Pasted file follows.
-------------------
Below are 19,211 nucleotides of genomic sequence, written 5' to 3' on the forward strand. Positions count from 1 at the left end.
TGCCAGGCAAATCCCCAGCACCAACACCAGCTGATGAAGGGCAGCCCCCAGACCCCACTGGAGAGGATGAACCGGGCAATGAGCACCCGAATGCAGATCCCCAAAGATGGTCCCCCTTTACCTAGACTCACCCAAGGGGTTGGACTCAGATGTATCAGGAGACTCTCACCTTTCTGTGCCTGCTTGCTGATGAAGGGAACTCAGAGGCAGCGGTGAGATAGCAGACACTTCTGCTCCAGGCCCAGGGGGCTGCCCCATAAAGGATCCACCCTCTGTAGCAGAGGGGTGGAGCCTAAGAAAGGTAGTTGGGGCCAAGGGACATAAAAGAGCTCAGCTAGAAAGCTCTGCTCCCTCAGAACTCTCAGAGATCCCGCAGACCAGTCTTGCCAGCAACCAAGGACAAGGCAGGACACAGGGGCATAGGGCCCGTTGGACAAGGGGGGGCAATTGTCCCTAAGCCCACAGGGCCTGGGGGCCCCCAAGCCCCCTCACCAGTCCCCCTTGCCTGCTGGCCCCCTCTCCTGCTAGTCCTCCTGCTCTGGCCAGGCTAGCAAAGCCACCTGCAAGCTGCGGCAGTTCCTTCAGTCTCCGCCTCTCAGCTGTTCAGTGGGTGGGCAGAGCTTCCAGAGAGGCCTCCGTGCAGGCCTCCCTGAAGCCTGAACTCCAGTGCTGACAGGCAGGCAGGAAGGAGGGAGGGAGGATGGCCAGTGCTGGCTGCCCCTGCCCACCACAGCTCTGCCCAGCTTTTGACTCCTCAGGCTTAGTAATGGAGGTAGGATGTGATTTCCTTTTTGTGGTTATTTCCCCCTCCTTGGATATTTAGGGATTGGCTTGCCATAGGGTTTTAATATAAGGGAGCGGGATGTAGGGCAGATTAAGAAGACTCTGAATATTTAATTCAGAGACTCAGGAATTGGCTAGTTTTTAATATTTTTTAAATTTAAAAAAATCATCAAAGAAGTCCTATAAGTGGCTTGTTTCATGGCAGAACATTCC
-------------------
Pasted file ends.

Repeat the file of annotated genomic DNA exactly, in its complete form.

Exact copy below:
Below are 19,211 nucleotides of genomic sequence, written 5' to 3' on the forward strand. Positions count from 1 at the left end.
TGCCAGGCAAATCCCCAGCACCAACACCAGCTGATGAAGGGCAGCCCCCAGACCCCACTGGAGAGGATGAACCGGGCAATGAGCACCCGAATGCAGATCCCCAAAGATGGTCCCCCTTTACCTAGACTCACCCAAGGGGTTGGACTCAGATGTATCAGGAGACTCTCACCTTTCTGTGCCTGCTTGCTGATGAAGGGAACTCAGAGGCAGCGGTGAGATAGCAGACACTTCTGCTCCAGGCCCAGGGGGCTGCCCCATAAAGGATCCACCCTCTGTAGCAGAGGGGTGGAGCCTAAGAAAGGTAGTTGGGGCCAAGGGACATAAAAGAGCTCAGCTAGAAAGCTCTGCTCCCTCAGAACTCTCAGAGATCCCGCAGACCAGTCTTGCCAGCAACCAAGGACAAGGCAGGACACAGGGGCATAGGGCCCGTTGGACAAGGGGGGGCAATTGTCCCTAAGCCCACAGGGCCTGGGGGCCCCCAAGCCCCCTCACCAGTCCCCCTTGCCTGCTGGCCCCCTCTCCTGCTAGTCCTCCTGCTCTGGCCAGGCTAGCAAAGCCACCTGCAAGCTGCGGCAGTTCCTTCAGTCTCCGCCTCTCAGCTGTTCAGTGGGTGGGCAGAGCTTCCAGAGAGGCCTCCGTGCAGGCCTCCCTGAAGCCTGAACTCCAGTGCTGACAGGCAGGCAGGAAGGAGGGAGGGAGGATGGCCAGTGCTGGCTGCCCCTGCCCACCACAGCTCTGCCCAGCTTTTGACTCCTCAGGCTTAGTAATGGAGGTAGGATGTGATTTCCTTTTTGTGGTTATTTCCCCCTCCTTGGATATTTAGGGATTGGCTTGCCATAGGGTTTTAATATAAGGGAGCGGGATGTAGGGCAGATTAAGAAGACTCTGAATATTTAATTCAGAGACTCAGGAATTGGCTAGTTTTTAATATTTTTTAAATTTAAAAAAATCATCAAAGAAGTCCTATAAGTGGCTTGTTTCATGGCAGAACATTCC